Pride by Design – AIA Austin LGBTQIA+ Alliance on building community and finding intersections
Blog.004 | Beau Frail
Beau Frail (he/him) is a Project Architect at Fox Fox Studio. He helped start the LGBTQIA+ Alliance at AIA Austin.
Joe D’Elia (he/him) is an Architect at Haddon+Cowan Architects. After moving to Austin and looking for ways to get involved, he started volunteering with the newly created LGBTQIA+ Alliance at AIA Austin and became the committee’s first Co-Chair, and is now a Commissioner at AIA Austin
Mikel Bennett (she/her) is a Senior Associate at Chioco Design. Mikel helped develop the LGBTQIA+ Alliance since its creation and is fondly referred to as the “founding mother” of the committee. Mikel was part of the founding board for NOMA of Central Texas, will serve as the NOMA Liaison to AIA Austin. She is also a Big Medium Board Member.
Tim Petersen (he/him) is an Architect at Chioco Design. Tim has been a long-time volunteer with the LGBTQIA+ Alliance. Tim will be serving as the 2023 Co-Chair with Robbie Anderson.
Beau, Joe, Mikel, and Tim shared with Pride by Design about forming the AIA Austin LGBTQIA+ Alliance during the beginning of the pandemic and advice for others who may be looking to start an Alliance of their own.
How was the AIA Austin LGBTQIA+ Alliance created?
BF: Many of our early organizers participated in a design charrette for an LGBTQIA+ Center in Austin and it was so powerful having a group of queer designers and architects all in one room together. Wanting to keep that energy going, I got in contact with the Alliance in Chicago and later met with Ingrid Spencer, AIA Austin’s Executive Director, to pitch the idea of starting an Alliance in Austin.
MB: AIA Austin was supportive of creating an LGBTQIA+ interest group, which launched in March 2020, right at the beginning of the pandemic. We had a couple Zoom meetings that led to us creating our first event called Building Equity, which was a virtual panel that also featured a Drag Queen performance. People from all over the country joined and even someone from Spain.
JD: We were all isolated from the pandemic and were able to find connection through these virtual meetings. Nothing like this had been done before in Austin. We were excited to be building this community of LGBTQIA+ architects and knew we needed to keep the momentum going.
Why is it important to create LGBTQIA+ Alliances?
TP: To create space for our community to come together, feel seen in our profession, and celebrate our commonalities.
MB: To increase visibility. We want people to show up at work as their full selves. The Alliance also allows us to give back to the LGBTQIA+ community in positive ways.
BF: So we can create equitable conversations that include LGBTQIA+ issues and also share the joy of our community with one another and our allies.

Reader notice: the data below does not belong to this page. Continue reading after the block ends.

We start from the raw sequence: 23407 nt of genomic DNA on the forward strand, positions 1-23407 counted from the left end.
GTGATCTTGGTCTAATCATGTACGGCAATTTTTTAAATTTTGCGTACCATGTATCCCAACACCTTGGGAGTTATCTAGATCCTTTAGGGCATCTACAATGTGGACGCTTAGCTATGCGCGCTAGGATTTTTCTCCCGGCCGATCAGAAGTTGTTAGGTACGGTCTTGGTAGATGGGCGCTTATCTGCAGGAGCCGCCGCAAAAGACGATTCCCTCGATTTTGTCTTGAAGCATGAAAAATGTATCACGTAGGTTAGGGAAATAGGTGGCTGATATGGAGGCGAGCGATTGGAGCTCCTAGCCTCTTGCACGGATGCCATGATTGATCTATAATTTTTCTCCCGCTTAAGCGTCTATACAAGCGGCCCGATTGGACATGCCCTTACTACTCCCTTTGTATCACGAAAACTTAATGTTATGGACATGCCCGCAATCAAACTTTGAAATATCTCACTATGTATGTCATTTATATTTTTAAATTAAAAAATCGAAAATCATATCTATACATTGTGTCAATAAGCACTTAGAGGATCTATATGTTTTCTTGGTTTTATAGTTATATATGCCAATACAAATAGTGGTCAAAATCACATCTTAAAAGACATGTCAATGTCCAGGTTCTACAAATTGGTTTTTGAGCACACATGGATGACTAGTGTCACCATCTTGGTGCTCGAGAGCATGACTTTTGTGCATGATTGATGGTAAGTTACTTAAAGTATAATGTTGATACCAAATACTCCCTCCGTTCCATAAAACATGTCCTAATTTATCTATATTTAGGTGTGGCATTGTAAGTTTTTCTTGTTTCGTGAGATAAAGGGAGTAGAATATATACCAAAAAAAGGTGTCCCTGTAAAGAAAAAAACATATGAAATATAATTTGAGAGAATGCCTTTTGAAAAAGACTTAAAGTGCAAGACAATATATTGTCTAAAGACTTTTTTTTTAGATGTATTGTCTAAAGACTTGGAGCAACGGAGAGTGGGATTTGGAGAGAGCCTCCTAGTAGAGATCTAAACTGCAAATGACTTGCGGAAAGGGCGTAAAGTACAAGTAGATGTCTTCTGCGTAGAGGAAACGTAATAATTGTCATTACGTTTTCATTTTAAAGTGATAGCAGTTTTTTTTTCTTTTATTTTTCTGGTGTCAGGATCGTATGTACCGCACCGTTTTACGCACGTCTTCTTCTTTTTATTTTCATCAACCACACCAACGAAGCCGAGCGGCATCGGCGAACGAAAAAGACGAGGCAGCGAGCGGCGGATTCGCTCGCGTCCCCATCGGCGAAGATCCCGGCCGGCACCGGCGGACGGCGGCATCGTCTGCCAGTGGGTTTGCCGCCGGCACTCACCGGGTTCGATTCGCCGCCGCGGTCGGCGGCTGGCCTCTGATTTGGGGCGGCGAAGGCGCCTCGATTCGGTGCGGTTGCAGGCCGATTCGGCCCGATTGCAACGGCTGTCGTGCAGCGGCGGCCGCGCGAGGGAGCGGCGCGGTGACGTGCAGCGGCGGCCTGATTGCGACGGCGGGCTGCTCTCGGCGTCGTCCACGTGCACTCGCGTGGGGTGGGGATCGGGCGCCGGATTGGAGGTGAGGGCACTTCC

They also noted that the LGBTQIA+ community intersects with other marginalized groups within the profession, including people of color and persons with disabilities. Starting the Alliance during the pandemic allowed AIA Austin to cast a wider net when looking for collaborators and panelists who could represent multiple intersections of identities and share from the diverse perspectives that exist within the LGBTQIA+ community.
The AIA Austin LGBTQIA+ Alliance has created virtual events, such as “Building Equity” and “Building Pride”, as well as in-person sessions at the Texas Society of Architects Conferences in San Antonio (2021) and in El Paso (2022). These events and sessions center LGBTQIA+ professionals and engage the broader architecture community to consider questions such as:
How can firms make meaningful connections with LGBTQIA+ individuals in the workplace?
What are office policies that can create a more inclusive and welcoming environment?
What changes would need to happen in our community in order for all of us to feel truly supported, represented and understood?
Being an ally is just the first step. How can allies become accomplices and leverage their privilege to advance equity for the LGBTQIA+ and BIPOC communities?
These discussions, both virtual and in person, were critical to the LGBTQIA+ Alliance’s mission:
To foster meaningful relationships within the design community, and elevate LGBTQIA+ designers in Austin and celebrate their achievements.
During the pandemic stage of the Alliance, the group was able to reach out to LGBTQIA+ architects across the country. Through networking emails and Zoom calls, they were able to meet even more Texas-based LGBTQIA+ architects who can be a part of these discussions and help AIA Austin become a resource for their community.
What advice do you have for others who may be looking to start an LGBTQIA+ Alliance in their own chapter?
MB: Start small and build up from there. We started as an interest group doing one or two things, which showed AIA Austin why a group like this was needed. Within a year we were a Committee and looking for sponsors to support and grow our events.
TP: When creating events, find the intersections between the LGBTQIA+ community and the architecture profession. For example, when we partnered with Drag Queen Story Hour for their session at SXSW, we found a book about Zaha Hadid and architecture for the Drag Queens to read.
JD: Take the plunge and go for it. You may be surprised how many people want to be part of the Alliance and are willing to support you. Also, elevate stories that have been hidden.
As Alliances across the country continue to grow and new ones are created - Pride by Design looks forward to sharing their stories. For anyone interested in connecting with one of these chapters or starting your own LGBTQIA+ Alliance, please reach out to Pride by Design at firstname.lastname@example.org and we will gladly connect the dots!